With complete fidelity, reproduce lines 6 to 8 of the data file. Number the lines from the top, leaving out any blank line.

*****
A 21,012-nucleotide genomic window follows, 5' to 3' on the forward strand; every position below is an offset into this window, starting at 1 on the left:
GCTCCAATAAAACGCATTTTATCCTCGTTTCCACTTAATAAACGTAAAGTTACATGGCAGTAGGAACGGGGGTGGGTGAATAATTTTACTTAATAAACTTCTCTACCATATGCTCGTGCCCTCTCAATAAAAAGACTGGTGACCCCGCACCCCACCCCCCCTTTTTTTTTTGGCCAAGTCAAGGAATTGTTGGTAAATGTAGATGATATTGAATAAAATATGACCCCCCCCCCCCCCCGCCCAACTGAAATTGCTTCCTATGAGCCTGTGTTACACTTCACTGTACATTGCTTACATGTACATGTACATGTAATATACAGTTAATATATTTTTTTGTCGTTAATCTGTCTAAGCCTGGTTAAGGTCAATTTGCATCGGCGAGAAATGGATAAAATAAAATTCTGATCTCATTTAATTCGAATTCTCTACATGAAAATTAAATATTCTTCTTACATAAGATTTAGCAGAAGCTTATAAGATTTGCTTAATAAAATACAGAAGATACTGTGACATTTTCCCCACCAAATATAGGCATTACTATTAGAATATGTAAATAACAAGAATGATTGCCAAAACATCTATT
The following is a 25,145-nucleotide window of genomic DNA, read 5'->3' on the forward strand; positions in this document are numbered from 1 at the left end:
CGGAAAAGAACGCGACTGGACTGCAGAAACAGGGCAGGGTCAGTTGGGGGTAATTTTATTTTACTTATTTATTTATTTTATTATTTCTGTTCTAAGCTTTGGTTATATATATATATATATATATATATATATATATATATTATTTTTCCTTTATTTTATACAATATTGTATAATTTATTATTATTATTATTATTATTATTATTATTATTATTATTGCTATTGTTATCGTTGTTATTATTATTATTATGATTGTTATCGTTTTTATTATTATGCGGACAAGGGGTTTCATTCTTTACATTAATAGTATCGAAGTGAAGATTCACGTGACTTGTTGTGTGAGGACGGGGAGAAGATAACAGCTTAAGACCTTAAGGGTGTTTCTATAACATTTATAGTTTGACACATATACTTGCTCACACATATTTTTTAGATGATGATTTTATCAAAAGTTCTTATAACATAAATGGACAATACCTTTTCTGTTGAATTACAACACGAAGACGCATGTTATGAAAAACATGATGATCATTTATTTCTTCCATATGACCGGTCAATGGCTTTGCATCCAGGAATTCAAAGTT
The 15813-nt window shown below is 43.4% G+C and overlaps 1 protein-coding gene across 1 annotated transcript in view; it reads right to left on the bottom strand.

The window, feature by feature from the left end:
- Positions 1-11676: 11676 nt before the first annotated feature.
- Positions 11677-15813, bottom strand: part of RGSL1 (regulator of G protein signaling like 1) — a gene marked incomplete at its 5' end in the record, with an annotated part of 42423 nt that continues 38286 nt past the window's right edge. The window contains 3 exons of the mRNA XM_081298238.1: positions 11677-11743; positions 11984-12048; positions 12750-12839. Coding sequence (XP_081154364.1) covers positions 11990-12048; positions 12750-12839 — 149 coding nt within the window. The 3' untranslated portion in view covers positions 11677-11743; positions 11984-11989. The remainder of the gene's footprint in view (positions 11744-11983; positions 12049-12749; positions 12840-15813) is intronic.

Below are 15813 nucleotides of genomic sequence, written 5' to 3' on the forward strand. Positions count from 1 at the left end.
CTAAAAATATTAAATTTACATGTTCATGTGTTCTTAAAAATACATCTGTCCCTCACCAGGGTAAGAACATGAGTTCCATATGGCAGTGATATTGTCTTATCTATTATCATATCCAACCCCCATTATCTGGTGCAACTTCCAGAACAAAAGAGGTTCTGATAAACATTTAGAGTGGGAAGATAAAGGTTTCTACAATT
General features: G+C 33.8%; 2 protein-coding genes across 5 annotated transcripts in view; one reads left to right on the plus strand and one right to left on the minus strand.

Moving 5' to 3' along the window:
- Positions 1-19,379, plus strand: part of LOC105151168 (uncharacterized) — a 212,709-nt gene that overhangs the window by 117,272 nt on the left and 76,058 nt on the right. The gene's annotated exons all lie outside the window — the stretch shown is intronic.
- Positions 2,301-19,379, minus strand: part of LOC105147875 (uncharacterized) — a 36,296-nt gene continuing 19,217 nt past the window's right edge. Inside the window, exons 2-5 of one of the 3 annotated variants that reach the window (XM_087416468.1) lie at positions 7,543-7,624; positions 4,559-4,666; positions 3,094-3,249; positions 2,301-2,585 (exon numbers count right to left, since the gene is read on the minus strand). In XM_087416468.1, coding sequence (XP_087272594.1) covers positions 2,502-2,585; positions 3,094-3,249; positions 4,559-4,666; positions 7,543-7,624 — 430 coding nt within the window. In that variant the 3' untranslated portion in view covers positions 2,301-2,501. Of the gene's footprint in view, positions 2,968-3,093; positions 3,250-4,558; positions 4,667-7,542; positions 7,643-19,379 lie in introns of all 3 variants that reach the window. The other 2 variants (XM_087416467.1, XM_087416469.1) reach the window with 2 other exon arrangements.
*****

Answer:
The window, feature by feature from the left end:
- Positions 1-11676: 11676 nt before the first annotated feature.
- Positions 11677-15813, bottom strand: part of RGSL1 (regulator of G protein signaling like 1) — a gene marked incomplete at its 5' end in the record, with an annotated part of 42423 nt that continues 38286 nt past the window's right edge. The window contains 3 exons of the mRNA XM_081298238.1: positions 11677-11743; positions 11984-12048; positions 12750-12839. Coding sequence (XP_081154364.1) covers positions 11990-12048; positions 12750-12839 — 149 coding nt within the window. The 3' untranslated portion in view covers positions 11677-11743; positions 11984-11989. The remainder of the gene's footprint in view (positions 11744-11983; positions 12049-12749; positions 12840-15813) is intronic.